One explanation is that analyst estimates tend to be too low -- CEOs are worried about missing their numbers and downplay expectations -- and the whisper numbers are usually higher. (Susan Watts, one of the authors of the study, said that FirstCall, the information service that distributes analyst estimates, is already looking into adjusting the numbers for this downward bias). But even when the whisper numbers are lower than analysts' estimates, the study shows that they are still more accurate.

The unexpected accuracy of the whisper numbers is strange indeed -- a lot like random surveys of political discussion sites regularly predicting elections better than network news polls.

Especially interesting to investors are stocks that beat analysts' official expectations but fall short of the whisper number. Often these stocks go down when their earnings are announced even though the company meets the official projections. The accuracy of using the "whisper number" to predict this kind of move can vary wildly, but overall, according to's own studies, they fall almost 70 percent of the time.

Something definitely appears to be going on, but it's hard to put your finger on what. Paul Hauck, one of the founders of, says that some of the site's heaviest usage comes from computers at investment banks. It's also likely that many Web posters are repeating information they read somewhere else. And many of the whisper numbers found on the Net are likely to come from research and guesswork generated by individual investors.

"If self-directed investors want to enter whisper numbers, they've probably done their homework," says Hauck. "They are providing good financial opinions. They have the right to give opinions, because of their role in the financial markets."

This is an odd way to look at information. After all, whisper numbers are supposedly the "insider" numbers passed around Wall Street. The right to give an opinion doesn't seem to correspond with the accuracy of an earnings estimate.

But, on the other hand, the proof is ultimately in the results. If the whisper numbers collected from the Web work -- that is, if they are more accurate than analysts' estimates and can be used to predict how a company's stock will perform, does it really matter where they come from?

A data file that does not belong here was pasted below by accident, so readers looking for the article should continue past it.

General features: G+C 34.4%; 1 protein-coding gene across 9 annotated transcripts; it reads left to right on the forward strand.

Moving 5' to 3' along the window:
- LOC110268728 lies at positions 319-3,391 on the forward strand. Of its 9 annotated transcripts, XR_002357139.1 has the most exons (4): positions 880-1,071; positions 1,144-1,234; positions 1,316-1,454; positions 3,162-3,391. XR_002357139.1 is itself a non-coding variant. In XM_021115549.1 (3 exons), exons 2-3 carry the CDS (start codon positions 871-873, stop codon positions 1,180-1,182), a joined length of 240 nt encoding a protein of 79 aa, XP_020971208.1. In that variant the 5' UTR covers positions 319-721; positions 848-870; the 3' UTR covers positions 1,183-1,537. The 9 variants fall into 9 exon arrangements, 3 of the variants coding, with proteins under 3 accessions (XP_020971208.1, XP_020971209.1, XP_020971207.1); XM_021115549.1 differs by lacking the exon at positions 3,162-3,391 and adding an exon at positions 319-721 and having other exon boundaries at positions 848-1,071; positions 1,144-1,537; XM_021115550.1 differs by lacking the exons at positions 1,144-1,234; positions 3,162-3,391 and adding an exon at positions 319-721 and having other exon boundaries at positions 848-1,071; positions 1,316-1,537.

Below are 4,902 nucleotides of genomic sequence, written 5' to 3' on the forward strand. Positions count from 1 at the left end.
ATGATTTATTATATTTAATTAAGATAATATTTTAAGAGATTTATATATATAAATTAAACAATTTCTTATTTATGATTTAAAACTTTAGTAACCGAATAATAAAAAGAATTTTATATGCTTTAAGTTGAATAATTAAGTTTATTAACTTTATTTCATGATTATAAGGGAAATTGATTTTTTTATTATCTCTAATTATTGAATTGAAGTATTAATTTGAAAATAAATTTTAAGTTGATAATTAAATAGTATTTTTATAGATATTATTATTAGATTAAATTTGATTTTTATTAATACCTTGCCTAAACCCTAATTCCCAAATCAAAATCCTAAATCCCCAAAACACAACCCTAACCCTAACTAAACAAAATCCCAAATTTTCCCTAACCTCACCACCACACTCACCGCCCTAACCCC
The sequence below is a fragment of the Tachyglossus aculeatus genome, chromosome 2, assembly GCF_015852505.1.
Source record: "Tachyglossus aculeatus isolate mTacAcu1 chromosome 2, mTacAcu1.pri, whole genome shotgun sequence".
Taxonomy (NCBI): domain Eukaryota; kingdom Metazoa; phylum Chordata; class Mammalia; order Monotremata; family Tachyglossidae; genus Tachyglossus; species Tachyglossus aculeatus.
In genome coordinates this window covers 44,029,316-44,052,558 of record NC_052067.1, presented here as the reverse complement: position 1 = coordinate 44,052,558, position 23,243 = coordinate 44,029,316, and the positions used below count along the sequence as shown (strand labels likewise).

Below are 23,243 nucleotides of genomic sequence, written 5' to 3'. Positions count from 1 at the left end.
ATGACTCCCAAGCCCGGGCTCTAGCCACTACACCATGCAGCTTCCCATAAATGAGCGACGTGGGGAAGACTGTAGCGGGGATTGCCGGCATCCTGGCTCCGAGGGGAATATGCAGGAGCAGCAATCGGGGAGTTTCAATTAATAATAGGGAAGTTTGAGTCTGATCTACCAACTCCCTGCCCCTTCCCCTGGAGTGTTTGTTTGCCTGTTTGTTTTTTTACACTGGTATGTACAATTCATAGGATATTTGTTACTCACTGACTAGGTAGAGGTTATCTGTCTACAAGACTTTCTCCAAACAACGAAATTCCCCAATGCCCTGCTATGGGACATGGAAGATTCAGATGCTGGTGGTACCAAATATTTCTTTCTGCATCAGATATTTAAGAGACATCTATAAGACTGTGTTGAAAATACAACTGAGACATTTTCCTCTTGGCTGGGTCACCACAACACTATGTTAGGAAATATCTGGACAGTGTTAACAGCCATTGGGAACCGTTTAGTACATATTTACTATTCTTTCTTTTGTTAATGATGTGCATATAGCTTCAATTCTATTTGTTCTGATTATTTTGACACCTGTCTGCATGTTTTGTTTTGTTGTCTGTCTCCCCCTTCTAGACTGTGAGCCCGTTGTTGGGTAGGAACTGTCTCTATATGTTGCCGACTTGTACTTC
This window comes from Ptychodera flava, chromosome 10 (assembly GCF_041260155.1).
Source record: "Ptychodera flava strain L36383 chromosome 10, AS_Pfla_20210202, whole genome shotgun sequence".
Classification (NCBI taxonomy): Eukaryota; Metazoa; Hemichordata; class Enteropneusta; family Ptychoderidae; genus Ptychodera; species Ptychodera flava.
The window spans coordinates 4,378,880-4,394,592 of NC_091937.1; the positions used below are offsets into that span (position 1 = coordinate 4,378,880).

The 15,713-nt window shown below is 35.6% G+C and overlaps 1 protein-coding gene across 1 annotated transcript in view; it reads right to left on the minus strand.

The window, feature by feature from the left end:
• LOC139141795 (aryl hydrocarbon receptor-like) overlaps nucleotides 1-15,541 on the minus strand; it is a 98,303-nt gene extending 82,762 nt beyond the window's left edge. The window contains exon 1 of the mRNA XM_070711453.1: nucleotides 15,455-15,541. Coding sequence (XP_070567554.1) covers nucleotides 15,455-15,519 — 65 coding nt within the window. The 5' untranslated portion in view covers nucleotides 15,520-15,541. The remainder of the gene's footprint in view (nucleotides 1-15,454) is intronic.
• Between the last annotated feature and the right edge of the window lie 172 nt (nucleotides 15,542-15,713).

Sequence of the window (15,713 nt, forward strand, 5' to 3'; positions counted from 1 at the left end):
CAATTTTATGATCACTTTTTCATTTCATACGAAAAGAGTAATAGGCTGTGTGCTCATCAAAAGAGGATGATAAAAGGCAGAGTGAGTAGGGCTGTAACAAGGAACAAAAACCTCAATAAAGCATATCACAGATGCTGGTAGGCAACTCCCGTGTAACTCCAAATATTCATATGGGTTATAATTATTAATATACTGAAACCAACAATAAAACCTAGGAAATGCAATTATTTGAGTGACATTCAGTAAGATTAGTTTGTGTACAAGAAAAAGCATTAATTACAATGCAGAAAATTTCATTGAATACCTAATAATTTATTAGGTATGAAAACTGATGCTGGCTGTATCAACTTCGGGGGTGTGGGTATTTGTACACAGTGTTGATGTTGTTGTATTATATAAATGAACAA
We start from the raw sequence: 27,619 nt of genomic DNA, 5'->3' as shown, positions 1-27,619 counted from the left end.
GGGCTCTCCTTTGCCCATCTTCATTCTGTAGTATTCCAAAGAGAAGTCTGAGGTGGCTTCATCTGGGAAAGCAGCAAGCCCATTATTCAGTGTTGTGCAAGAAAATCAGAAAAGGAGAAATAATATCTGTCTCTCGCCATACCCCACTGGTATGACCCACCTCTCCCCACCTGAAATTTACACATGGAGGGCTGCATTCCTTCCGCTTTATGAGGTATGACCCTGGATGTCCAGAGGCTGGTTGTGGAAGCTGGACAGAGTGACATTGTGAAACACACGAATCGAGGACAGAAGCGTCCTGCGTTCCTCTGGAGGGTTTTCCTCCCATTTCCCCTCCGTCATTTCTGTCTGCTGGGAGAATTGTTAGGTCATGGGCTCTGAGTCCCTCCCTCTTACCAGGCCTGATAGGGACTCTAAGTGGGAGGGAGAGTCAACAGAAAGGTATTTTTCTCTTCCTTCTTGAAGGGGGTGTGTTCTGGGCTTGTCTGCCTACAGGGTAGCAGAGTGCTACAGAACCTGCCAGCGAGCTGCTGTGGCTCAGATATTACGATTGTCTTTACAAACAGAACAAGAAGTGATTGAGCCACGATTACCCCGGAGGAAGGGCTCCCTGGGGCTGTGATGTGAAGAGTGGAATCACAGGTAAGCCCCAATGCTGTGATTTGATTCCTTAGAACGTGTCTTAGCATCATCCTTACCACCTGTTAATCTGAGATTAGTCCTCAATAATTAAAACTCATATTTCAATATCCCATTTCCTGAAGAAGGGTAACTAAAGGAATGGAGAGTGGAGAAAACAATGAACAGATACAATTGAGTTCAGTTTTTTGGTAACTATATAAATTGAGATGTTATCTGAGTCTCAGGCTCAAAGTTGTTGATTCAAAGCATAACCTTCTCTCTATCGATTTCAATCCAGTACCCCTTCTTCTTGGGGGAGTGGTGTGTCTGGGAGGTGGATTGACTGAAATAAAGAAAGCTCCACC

Clearly, the thought that information might be bubbling up from a mysterious well, a collection of Internet sources impossible to trace, leaves nobody feeling fully comfortable. Information coming from a few known sources is much less scary than a soup whose composition no one quite understands.

Even Thom Calandra, the editor-in-chief of Marketwatch, which references's figures, isn't entirely comfortable with the data. "Whisper numbers," says Callandra, "are nebulous in the first place. Since they're based on unofficial communications [from analysts], I'd generally feel more comfortable if a reporter got them from speaking to some analysts than from a Web site."

It is likely that a lot of readers will share Calandra's unease. It is easy, for instance, to envision a situation in which's results could be manipulated. While often has many sources -- "whispers" -- for technology company earnings, big industrial companies are discussed on the Web much less frequently;'s whisper number for Ford, for instance, was compiled from just five whispers. Just a handful of people can change the projections for a multi-billion dollar corporation.

That said, the fact that's numbers might be susceptible to manipulation, or even the fact that nobody seems to know exactly where the information that goes into them originates, does not invalidate them. Actually, there is more hard evidence for their usefulness than for that of a great deal of hocus-pocus stock analysis.

"Investors are starting to see the information they get from analysts as biased and skewed," argues Hauck, explaining why users go to his site. "They're giving you what the company wants you to have."

He has a point. Investors are increasingly unwilling to take at face value information that comes from conventional sources and the usual suspects, and the numbers back their suspicions. And if Hauck's numbers work, who is to say that investors shouldn't use them?

Still, it's an unusual circumstance: We are used to trusting information whose provenance we know, and discarding information whose history we don't know. Yet here, investors have one source of information they do not trust -- the investment analysts -- and another that seems to work, but that no one quite understands. Consider it a metaphor for the expanding information economy. Like a sophisticated machine, as the information available to us gets richer and more complex, it paradoxically becomes both easier to deploy and harder to dissect.

By Mark Gimein

Mark Gimein is a staff writer for Salon Technology.